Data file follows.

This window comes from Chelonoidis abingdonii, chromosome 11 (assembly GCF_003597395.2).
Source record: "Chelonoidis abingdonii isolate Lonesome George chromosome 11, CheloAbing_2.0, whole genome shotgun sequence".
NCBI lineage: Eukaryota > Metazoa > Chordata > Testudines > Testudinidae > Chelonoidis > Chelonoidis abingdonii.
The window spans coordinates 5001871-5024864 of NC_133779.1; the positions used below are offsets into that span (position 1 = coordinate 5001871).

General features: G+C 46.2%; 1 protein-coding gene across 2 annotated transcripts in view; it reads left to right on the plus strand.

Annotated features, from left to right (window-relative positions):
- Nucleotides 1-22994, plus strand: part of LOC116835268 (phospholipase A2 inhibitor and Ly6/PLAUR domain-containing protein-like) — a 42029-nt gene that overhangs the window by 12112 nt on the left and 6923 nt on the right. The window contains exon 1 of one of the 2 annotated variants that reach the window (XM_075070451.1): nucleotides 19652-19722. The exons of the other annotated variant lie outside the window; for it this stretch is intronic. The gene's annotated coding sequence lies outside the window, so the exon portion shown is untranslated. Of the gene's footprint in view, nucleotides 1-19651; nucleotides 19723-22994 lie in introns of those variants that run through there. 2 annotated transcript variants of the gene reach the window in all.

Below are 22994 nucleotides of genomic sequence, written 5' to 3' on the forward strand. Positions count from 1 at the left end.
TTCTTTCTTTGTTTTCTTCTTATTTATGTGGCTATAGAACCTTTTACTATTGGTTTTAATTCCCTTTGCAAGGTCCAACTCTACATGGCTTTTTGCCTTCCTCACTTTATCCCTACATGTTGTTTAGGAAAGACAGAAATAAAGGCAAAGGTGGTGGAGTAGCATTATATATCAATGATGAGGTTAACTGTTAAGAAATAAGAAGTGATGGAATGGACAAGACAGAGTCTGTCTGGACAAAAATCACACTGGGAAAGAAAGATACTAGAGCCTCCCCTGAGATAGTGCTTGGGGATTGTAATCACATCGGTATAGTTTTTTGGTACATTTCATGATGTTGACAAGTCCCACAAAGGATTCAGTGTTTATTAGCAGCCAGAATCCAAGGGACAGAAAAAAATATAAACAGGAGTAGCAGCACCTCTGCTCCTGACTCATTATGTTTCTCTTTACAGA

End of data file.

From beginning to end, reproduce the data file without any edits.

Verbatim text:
This window comes from Chelonoidis abingdonii, chromosome 11 (assembly GCF_003597395.2).
Source record: "Chelonoidis abingdonii isolate Lonesome George chromosome 11, CheloAbing_2.0, whole genome shotgun sequence".
NCBI lineage: Eukaryota > Metazoa > Chordata > Testudines > Testudinidae > Chelonoidis > Chelonoidis abingdonii.
The window spans coordinates 5001871-5024864 of NC_133779.1; the positions used below are offsets into that span (position 1 = coordinate 5001871).

General features: G+C 46.2%; 1 protein-coding gene across 2 annotated transcripts in view; it reads left to right on the plus strand.

Annotated features, from left to right (window-relative positions):
- Nucleotides 1-22994, plus strand: part of LOC116835268 (phospholipase A2 inhibitor and Ly6/PLAUR domain-containing protein-like) — a 42029-nt gene that overhangs the window by 12112 nt on the left and 6923 nt on the right. The window contains exon 1 of one of the 2 annotated variants that reach the window (XM_075070451.1): nucleotides 19652-19722. The exons of the other annotated variant lie outside the window; for it this stretch is intronic. The gene's annotated coding sequence lies outside the window, so the exon portion shown is untranslated. Of the gene's footprint in view, nucleotides 1-19651; nucleotides 19723-22994 lie in introns of those variants that run through there. 2 annotated transcript variants of the gene reach the window in all.

Below are 22994 nucleotides of genomic sequence, written 5' to 3' on the forward strand. Positions count from 1 at the left end.
TTCTTTCTTTGTTTTCTTCTTATTTATGTGGCTATAGAACCTTTTACTATTGGTTTTAATTCCCTTTGCAAGGTCCAACTCTACATGGCTTTTTGCCTTCCTCACTTTATCCCTACATGTTGTTTAGGAAAGACAGAAATAAAGGCAAAGGTGGTGGAGTAGCATTATATATCAATGATGAGGTTAACTGTTAAGAAATAAGAAGTGATGGAATGGACAAGACAGAGTCTGTCTGGACAAAAATCACACTGGGAAAGAAAGATACTAGAGCCTCCCCTGAGATAGTGCTTGGGGATTGTAATCACATCGGTATAGTTTTTTGGTACATTTCATGATGTTGACAAGTCCCACAAAGGATTCAGTGTTTATTAGCAGCCAGAATCCAAGGGACAGAAAAAAATATAAACAGGAGTAGCAGCACCTCTGCTCCTGACTCATTATGTTTCTCTTTACAGA